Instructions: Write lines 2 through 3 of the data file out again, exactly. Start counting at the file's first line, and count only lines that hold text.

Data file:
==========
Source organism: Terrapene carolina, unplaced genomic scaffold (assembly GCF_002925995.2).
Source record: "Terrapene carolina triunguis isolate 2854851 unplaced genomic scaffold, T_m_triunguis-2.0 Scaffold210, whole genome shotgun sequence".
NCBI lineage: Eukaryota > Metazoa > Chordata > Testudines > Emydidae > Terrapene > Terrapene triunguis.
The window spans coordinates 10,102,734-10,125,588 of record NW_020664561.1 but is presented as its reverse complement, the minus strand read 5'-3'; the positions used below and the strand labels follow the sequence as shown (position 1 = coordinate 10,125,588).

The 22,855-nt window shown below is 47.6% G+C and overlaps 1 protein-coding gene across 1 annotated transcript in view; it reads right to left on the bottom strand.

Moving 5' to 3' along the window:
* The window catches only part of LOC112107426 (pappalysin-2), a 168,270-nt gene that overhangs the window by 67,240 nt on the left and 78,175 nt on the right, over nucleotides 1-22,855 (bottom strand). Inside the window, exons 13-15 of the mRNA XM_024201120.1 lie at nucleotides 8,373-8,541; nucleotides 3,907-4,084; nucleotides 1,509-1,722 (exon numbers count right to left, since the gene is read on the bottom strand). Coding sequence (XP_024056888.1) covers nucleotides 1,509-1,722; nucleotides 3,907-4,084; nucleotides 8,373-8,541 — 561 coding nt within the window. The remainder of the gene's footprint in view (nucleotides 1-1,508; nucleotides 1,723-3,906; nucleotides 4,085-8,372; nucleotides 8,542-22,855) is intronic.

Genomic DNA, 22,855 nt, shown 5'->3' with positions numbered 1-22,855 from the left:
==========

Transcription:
Source record: "Terrapene carolina triunguis isolate 2854851 unplaced genomic scaffold, T_m_triunguis-2.0 Scaffold210, whole genome shotgun sequence".
NCBI lineage: Eukaryota > Metazoa > Chordata > Testudines > Emydidae > Terrapene > Terrapene triunguis.